Wipeout by Alexis Kaufman

Park City, Utah, USA

by Alexis Kaufman

A father-daughter ride followed by a taste of mortality.

Pedal, brake, breathe! Dust rises to our eyes as we ride down the mountainside. The sun is just beginning to peek over the summit, spilling its warm honey over the valley. My fingers are already numb from squeezing the handlebars so much, and my legs burn as if my biking pants are lined with hot coals. “Don’t fall behind, Alexis. I know it’s hard to keep up with a pro.” My dad looks back at me with his all too familiar victory smile. I can feel my eyelids press into the back of my skull as the sight of a tight curve decorated with jagged rocks and thorny shrubbery triggers adrenaline-riddled tremors in my heart.

Dad swiftly shoots around the bend and navigates effortlessly through the earthen sea of icebergs that are sure to devastate my hull or, in this case, my front wheel tire. Sweat drips down my forehead and collects in my tear ducts. My eyes sting from the warm saline and dry wind as I lift myself a bit up off my seat. I pray that I make it through with all my limbs still attached. Maybe three, four seconds pass and success! My arms find the strength to turn the handles to the right and I shoot through the narrow trail’s turn.

My face, now, displays the same shining victory smile that my dad so generously ridiculed me with. Within another second, all the breath rushes out from my lungs as a sudden steepness overpowers me. Unfortunately, I had not noticed the sudden decline, a sheerness that somehow sneaks up in front of me and initiates my ultimate plunge. I feel my tongue jump to the back of my throat as I take a nosedive down the mountain trail. I fly over my handlebars and like a stone being released from a slingshot I rocket toward the ground. Touchdown! Actually, it is more of a splashdown, a flailing crash. My back slams into the ground as I watch my legs pass over the front of my face. The dirt flies up into the sky and washes over me like a merciless tidal wave. It is utterly humiliating. I hear the thundering laughter erupt from my dad and soon enough his amusement is distilled into tears. He finally catches his breath and manages to ask if I am okay. “Yeah. I’m swell. Thanks for the sympathy.” And then the laughter continues.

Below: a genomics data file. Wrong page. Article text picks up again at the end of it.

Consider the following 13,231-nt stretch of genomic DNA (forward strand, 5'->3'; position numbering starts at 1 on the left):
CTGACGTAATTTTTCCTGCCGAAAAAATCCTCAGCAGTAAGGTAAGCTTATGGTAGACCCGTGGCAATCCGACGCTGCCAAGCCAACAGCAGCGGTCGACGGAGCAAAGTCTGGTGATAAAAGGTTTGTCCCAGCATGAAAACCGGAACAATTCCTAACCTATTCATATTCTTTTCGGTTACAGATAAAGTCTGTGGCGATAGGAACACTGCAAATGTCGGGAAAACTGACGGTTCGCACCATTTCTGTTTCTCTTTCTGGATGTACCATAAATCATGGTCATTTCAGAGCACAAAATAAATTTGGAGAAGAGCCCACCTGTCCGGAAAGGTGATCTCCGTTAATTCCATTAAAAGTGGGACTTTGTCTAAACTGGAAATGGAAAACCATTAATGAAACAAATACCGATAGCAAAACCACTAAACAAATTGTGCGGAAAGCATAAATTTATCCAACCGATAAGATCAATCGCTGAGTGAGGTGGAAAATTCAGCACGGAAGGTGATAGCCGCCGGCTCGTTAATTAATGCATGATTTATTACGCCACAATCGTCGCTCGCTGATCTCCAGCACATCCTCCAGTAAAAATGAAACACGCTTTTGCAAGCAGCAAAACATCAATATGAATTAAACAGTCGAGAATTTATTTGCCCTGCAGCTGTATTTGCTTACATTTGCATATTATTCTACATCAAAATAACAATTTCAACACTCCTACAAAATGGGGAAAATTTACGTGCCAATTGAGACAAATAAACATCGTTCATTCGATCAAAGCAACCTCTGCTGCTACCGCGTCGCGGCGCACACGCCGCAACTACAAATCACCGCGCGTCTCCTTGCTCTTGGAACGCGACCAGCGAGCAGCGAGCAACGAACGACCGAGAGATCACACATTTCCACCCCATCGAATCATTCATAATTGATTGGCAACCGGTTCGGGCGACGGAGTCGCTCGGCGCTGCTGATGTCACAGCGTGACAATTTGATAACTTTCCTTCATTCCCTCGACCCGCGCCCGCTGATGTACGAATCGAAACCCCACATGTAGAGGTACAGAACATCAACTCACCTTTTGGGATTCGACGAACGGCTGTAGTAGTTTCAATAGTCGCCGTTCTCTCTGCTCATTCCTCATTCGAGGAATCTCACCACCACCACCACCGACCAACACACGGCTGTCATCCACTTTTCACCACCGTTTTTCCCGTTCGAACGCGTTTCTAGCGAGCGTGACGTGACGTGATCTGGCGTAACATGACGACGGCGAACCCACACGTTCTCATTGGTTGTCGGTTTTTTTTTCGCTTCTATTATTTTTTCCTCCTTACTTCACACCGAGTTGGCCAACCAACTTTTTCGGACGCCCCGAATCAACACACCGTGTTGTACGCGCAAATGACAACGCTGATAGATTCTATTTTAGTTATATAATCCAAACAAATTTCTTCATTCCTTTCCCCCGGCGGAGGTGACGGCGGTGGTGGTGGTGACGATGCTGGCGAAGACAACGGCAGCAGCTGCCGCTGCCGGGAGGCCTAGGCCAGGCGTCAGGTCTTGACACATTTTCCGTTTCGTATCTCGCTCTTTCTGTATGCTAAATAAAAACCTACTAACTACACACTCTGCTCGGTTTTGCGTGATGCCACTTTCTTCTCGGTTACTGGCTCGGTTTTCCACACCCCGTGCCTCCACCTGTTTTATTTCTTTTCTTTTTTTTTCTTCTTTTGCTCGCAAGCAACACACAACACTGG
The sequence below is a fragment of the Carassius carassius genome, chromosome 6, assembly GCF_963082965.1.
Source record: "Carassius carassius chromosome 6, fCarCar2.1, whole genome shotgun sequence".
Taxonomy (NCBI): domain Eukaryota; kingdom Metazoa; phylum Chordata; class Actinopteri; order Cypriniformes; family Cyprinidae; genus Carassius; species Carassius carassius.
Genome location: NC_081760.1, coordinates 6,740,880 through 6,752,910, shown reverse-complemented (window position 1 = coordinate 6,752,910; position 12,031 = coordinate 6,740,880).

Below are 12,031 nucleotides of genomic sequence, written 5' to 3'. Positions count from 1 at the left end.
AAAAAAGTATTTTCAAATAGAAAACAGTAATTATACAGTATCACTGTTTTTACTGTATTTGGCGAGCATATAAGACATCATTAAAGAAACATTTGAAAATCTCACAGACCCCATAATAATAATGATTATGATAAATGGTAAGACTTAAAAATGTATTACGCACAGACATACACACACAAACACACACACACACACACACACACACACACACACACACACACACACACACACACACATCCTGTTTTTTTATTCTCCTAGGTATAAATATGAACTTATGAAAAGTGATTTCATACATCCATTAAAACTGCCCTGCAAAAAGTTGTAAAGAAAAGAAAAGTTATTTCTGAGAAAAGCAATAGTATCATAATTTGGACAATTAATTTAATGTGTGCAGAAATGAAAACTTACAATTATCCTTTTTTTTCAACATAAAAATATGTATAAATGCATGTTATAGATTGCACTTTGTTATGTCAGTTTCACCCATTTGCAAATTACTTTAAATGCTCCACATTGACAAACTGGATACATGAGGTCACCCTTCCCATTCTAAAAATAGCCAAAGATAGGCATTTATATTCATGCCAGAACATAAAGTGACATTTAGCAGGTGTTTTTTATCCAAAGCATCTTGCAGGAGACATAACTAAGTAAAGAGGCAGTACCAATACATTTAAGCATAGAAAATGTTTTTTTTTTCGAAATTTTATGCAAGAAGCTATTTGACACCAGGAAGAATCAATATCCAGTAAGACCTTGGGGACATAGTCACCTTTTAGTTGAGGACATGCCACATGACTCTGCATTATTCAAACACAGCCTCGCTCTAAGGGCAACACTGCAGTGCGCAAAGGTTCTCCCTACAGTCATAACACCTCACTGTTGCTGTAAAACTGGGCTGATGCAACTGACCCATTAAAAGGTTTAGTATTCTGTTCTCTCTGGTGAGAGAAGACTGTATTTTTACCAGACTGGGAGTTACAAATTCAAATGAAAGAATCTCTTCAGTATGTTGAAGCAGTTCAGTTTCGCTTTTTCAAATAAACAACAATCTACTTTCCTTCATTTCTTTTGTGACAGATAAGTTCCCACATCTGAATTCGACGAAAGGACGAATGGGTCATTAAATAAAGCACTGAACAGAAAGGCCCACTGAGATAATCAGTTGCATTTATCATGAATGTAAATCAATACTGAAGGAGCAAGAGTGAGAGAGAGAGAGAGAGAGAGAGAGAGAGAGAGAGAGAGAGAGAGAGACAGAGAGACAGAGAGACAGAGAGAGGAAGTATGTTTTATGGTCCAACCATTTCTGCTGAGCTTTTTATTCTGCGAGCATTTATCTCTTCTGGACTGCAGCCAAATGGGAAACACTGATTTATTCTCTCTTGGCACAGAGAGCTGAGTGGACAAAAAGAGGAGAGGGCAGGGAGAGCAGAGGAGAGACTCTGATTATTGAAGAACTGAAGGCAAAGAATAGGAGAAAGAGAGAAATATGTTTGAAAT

It is only about one month later that I get the call. It is mom, she is sobbing as she softly whispers into the receiver a sentence that I had to ask her to repeat just to ensure I had heard her correctly. “Dad. In the Emergency Room. Heart Attack.” The feeling of falling down the mountainside on my bike jumps back into my throat. The quakes in my heart measure at least a 9.0 on the Richter scale. I quickly grab my keys and jump into the car. Soon enough, I am hurrying down a cold hospital wing searching for Room 7.

After interrogating one of the nurses, I finally find the room, but I cannot find the courage to even touch the doorknob. A few more seconds pass and somehow my hand turns the handle and I am standing inside an icy, small, windowless room as the monotonous beep of a heart monitor fills the silence. I pull back the paper thin curtain and freeze. My dad lays still while layers of wires and tubing connect him to the various machines and IV drip. “Lifeless” is not a sufficient description for what I see when I look into his eyes. He is so pale that I can see the ribbons of cerulean flowing through his arms and hands. He says nothing when he notices me, he doesn’t have the strength. And there is no sign that this man before me, this stranger, had ever smiled.

That day as I sat beside my father in the emergency room, I realized something. I learned that those moments of competition, of fast pastime sport like mountain biking, were quickly being thrown into the past. Time was corrupting both of us, and as I grew stronger and faster and better, my father’s vigor was being leeched. What came to pass on that day was a much greater appreciation for my strong father. And a simple, soft I love you does not make up for the years of encouragement, guidance, and smiles.